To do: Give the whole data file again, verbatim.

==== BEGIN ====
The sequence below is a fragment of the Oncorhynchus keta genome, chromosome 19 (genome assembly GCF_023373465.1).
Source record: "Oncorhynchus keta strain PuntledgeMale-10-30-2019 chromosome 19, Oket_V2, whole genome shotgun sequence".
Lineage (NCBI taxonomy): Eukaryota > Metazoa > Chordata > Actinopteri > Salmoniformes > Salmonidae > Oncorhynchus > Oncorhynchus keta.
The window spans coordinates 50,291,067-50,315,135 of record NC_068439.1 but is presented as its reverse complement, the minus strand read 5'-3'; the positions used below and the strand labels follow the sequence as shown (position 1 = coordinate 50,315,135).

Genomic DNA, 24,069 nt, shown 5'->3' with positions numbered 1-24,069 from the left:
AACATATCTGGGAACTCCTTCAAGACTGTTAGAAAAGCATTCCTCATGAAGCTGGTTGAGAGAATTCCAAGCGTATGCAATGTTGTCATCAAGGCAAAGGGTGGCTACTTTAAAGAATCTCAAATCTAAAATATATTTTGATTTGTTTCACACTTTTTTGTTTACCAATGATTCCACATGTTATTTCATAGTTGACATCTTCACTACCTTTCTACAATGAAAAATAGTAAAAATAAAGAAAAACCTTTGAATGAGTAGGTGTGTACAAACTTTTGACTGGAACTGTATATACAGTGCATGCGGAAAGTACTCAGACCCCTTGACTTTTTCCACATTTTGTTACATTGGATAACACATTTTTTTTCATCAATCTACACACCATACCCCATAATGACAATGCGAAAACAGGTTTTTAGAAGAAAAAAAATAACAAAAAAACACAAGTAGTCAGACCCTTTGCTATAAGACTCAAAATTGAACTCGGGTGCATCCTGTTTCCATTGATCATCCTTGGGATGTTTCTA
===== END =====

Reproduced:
The sequence below is a fragment of the Oncorhynchus keta genome, chromosome 19 (genome assembly GCF_023373465.1).
Source record: "Oncorhynchus keta strain PuntledgeMale-10-30-2019 chromosome 19, Oket_V2, whole genome shotgun sequence".
Lineage (NCBI taxonomy): Eukaryota > Metazoa > Chordata > Actinopteri > Salmoniformes > Salmonidae > Oncorhynchus > Oncorhynchus keta.
The window spans coordinates 50,291,067-50,315,135 of record NC_068439.1 but is presented as its reverse complement, the minus strand read 5'-3'; the positions used below and the strand labels follow the sequence as shown (position 1 = coordinate 50,315,135).

Genomic DNA, 24,069 nt, shown 5'->3' with positions numbered 1-24,069 from the left:
AACATATCTGGGAACTCCTTCAAGACTGTTAGAAAAGCATTCCTCATGAAGCTGGTTGAGAGAATTCCAAGCGTATGCAATGTTGTCATCAAGGCAAAGGGTGGCTACTTTAAAGAATCTCAAATCTAAAATATATTTTGATTTGTTTCACACTTTTTTGTTTACCAATGATTCCACATGTTATTTCATAGTTGACATCTTCACTACCTTTCTACAATGAAAAATAGTAAAAATAAAGAAAAACCTTTGAATGAGTAGGTGTGTACAAACTTTTGACTGGAACTGTATATACAGTGCATGCGGAAAGTACTCAGACCCCTTGACTTTTTCCACATTTTGTTACATTGGATAACACATTTTTTTTCATCAATCTACACACCATACCCCATAATGACAATGCGAAAACAGGTTTTTAGAAGAAAAAAAATAACAAAAAAACACAAGTAGTCAGACCCTTTGCTATAAGACTCAAAATTGAACTCGGGTGCATCCTGTTTCCATTGATCATCCTTGGGATGTTTCTA